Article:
Abstract: The shear‐induced secretory response of endothelin‐1 (ET‐1) by human microvascular endothelial cells was studied using paired human glomerular microvascular endothelial cell (HGMEC) cultured monolayers exposed to steady‐state laminar shear stress for up to 10 hours. The first cell monolayer was subjected to a shear stress of 0.65 N m−2 and the second, 1.3 N m−2 . ET‐1 secretion was determined by radioimmunoassay. Over 10 hours of shear, the total cumulative secretion of ET‐1 was 237.4 pg/cm2 for the monolayer exposed to 1.3 N m−2 and 143.6 pg/cm2 for the monolayer exposed to 0.65 N m−2 .…The average ET‐1 secretion rate was 20.90±2.15 and 12.45±1.05 pg/cm2 .h at 0.65 N m−2 and 1.3 N m−2 , respectively. The results showed that ET‐1 secretion varied with the time of shear in a nonlinear fashion. Although the level of shear stress affected the absolute value of ET‐1 cumulative secretion and secretion rate, the major secretion period for both monolayers occurred between 2.0 and 8.0 hours, with the peak secretion rate occurring at approximately 5 hours. Thus, the response of cultured human microvascular endothelial cells to shear stress differed from that of large vessel endothelial cell cultures in terms of ET‐1 secretion. In addition to the level of shear stress, the time of shear was also an important determinant of ET‐1 secretion. Consequently, the heterogeneity of vascular endothelial cells and the time of shear should both be considered in future research on the secretion of vascular endothelial cell cultures.
Abstract: Previous reports have suggested that non‐ionic poloxamer surfactants of appropriate molecular mass and composition can reduce red blood cell (RBC) aggregation in whole blood and in RBC‐plasma suspensions. We have thus evaluated this phenomenon for RBC aggregated by several water‐soluble polymers, using poloxamer 188 (P188), a non‐ionic, tri‐block molecule (total molecular mass of 8.40 kDa, 80% polyoxyethylene). Human RBC were washed, then re‐suspended in isotonic solutions of dextran 70 (70.3 kDa), dextran 500 (476 kDa), PVP (360 kDa) or P‐L‐GLU (61.2 kDa); density‐separated RBC were also studied. RBC aggregation was quantitated via a computerized Myrenne Aggregometer (extent, strength) and by…the Microscopic Aggregation Index (MAI) method. Over the range of 0.5 to 5 mg/ml, poloxamer 188 inhibited both the extent and strength of aggregation in a dose‐dependent manner, with the magnitude of the decrease related to polymer type (e.g., at 5 mg/ml, 62% decrease for dextran 70 vs. 14% decrease for P‐L‐GLU); MAI results with dextran 70 also showed a dose‐dependent decrease. Poloxamer 188 at 5 mg/ml was more effective with younger, less‐dense cells. Based upon the depletion model for polymer‐induced aggregation, these findings suggest that poloxamer 188 acts by penetrating the depletion layer near the glycocalyx, thereby reducing the osmotic gradient between the intercellular gap and the suspending medium. Regardless of the specific mechanism(s) of action, poloxamers appear to offer interesting approaches for future basic science and clinical studies, and thus the possibility for greater insight into RBC aggregation.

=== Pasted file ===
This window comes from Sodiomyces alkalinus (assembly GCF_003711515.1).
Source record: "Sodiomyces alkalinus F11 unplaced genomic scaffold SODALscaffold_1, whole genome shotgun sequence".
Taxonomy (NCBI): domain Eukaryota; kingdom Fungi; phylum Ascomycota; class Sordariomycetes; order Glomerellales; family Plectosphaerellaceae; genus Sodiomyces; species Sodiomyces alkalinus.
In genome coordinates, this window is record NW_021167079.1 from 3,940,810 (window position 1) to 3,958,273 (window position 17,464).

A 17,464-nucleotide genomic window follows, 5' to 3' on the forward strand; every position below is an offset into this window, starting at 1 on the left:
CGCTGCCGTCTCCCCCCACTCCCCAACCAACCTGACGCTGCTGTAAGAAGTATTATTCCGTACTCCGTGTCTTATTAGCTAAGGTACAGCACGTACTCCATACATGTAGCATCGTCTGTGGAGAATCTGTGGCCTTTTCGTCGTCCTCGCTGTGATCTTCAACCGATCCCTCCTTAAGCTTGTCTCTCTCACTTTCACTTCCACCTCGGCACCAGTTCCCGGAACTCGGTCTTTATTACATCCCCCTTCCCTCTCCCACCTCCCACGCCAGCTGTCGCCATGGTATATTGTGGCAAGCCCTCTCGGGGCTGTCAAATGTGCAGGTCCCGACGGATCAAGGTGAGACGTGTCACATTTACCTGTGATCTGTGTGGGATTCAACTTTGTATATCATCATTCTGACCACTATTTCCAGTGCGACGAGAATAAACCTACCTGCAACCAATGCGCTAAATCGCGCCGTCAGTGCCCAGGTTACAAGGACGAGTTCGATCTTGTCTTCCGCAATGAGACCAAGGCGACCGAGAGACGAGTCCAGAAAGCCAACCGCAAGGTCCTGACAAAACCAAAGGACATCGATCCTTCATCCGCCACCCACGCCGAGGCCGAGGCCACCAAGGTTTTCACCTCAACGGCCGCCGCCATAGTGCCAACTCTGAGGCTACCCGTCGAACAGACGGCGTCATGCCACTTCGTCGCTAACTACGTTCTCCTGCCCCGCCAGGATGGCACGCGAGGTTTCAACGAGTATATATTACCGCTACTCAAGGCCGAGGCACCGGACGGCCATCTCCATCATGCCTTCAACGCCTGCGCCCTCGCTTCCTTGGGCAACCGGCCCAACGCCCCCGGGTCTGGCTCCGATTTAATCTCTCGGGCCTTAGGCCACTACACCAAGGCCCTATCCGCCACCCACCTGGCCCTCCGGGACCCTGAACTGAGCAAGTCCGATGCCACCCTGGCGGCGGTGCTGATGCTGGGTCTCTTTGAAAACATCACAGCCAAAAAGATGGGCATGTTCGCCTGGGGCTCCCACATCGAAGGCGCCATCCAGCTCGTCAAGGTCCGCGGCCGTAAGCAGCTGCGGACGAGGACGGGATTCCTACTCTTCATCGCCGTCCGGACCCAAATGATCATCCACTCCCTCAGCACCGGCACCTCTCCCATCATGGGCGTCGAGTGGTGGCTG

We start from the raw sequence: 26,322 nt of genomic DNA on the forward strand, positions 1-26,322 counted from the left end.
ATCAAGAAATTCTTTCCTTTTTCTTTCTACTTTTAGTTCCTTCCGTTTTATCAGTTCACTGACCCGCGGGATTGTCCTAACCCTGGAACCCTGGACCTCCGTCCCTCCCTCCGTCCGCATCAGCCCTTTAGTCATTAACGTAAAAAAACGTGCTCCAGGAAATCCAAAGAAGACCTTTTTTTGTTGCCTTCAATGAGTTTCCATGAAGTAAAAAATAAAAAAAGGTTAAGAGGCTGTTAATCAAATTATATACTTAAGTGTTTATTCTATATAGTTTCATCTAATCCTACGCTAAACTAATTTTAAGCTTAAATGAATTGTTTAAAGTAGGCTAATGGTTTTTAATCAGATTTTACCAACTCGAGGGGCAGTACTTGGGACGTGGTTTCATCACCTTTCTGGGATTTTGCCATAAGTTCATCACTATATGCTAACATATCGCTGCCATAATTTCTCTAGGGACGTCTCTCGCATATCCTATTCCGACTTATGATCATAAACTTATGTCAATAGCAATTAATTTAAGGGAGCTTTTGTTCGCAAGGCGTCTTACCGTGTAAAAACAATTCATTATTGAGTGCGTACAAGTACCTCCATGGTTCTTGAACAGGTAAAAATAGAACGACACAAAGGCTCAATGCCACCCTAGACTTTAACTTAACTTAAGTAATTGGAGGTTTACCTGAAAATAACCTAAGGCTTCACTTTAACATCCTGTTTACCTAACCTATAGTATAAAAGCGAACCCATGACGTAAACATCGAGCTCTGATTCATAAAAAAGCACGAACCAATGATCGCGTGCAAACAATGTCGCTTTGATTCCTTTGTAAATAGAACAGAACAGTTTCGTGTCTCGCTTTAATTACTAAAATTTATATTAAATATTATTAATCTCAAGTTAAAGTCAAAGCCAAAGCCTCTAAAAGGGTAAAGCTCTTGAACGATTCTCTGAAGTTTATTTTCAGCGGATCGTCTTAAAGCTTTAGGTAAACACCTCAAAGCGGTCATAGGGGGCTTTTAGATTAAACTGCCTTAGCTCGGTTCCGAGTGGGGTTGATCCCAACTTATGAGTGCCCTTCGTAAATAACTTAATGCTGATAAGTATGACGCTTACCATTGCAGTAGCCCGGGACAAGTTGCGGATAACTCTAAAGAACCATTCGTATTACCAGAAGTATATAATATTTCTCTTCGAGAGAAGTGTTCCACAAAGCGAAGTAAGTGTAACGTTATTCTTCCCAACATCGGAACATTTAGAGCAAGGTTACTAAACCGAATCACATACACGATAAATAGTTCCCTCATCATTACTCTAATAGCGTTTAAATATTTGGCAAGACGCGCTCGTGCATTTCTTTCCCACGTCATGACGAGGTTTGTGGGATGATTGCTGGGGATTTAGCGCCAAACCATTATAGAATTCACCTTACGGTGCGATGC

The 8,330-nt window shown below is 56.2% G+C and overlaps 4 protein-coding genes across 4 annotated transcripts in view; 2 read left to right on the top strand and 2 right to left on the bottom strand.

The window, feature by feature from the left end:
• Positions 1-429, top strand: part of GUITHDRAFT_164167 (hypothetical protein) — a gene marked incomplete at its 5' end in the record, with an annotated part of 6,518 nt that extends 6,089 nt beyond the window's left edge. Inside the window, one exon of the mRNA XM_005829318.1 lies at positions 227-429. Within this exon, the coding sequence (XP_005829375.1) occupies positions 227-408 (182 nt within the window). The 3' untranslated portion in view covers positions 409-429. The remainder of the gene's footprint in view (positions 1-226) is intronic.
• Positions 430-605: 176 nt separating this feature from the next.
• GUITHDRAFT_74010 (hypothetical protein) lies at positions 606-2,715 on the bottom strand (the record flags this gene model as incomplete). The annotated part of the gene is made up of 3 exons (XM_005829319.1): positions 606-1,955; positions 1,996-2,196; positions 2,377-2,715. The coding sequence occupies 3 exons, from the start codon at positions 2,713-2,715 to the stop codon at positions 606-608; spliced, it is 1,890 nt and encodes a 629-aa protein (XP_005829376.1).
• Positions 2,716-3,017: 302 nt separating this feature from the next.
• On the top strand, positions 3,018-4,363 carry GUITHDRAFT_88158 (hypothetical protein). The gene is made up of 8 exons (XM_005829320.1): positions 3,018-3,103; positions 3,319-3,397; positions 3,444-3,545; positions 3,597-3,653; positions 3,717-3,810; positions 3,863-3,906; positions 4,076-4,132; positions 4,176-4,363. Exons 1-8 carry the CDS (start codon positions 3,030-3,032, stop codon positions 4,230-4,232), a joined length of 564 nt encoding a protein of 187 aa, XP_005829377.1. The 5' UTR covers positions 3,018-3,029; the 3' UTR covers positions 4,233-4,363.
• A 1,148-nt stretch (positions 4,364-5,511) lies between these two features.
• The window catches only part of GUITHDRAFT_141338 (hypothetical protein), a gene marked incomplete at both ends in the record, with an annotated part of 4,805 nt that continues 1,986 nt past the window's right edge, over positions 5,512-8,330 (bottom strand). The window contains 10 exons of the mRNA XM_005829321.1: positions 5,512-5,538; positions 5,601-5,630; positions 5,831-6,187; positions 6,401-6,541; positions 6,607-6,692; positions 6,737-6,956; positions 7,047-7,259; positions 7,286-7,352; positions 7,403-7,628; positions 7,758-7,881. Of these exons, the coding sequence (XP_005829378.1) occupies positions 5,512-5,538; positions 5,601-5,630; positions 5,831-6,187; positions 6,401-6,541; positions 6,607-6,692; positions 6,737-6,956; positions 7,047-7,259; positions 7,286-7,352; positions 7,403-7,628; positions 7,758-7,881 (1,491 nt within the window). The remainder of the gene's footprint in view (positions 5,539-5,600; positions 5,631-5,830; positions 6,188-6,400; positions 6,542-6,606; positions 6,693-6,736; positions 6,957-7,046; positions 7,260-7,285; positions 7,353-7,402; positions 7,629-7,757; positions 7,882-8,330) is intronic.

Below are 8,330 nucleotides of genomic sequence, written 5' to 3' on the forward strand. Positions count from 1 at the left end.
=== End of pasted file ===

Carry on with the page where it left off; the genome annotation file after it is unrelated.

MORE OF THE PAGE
vol. 37, no. 4, pp. 301-312, 2000
Abstract: Human or animal blood is normally used as a test fluid for the in vitro evaluation of hemolysis by artificial organs. However, blood has some disadvantages (large biological variability and problems with cleaning the devices). For that reason, we searched for a reproducible technical fluid with blood‐like flow characteristics that exhibits similar shear depending destruction. In this study, a direct comparison between erythrocyte damage of bovine blood and shear‐induced degradation of polyacrylamide solution is given. A uniform shear field was applied to the fluids using a shear device with a plate‐plate geometry. It was shown that similarities exist between…erythrocytes disaggregation and breakdown of super molecular structures in polymer solutions, caused by mechanical stress. In both cases steady low shear viscositity was diminished and the elastic component of complex viscosity of blood and polymer solutions has been reduced. There is a correlation between shear‐induced hemolysis of bovine blood and mechanical polymer‐degradation, which depends on the applied shear stresses.
vol. 37, no. 4, pp. 313-324, 2000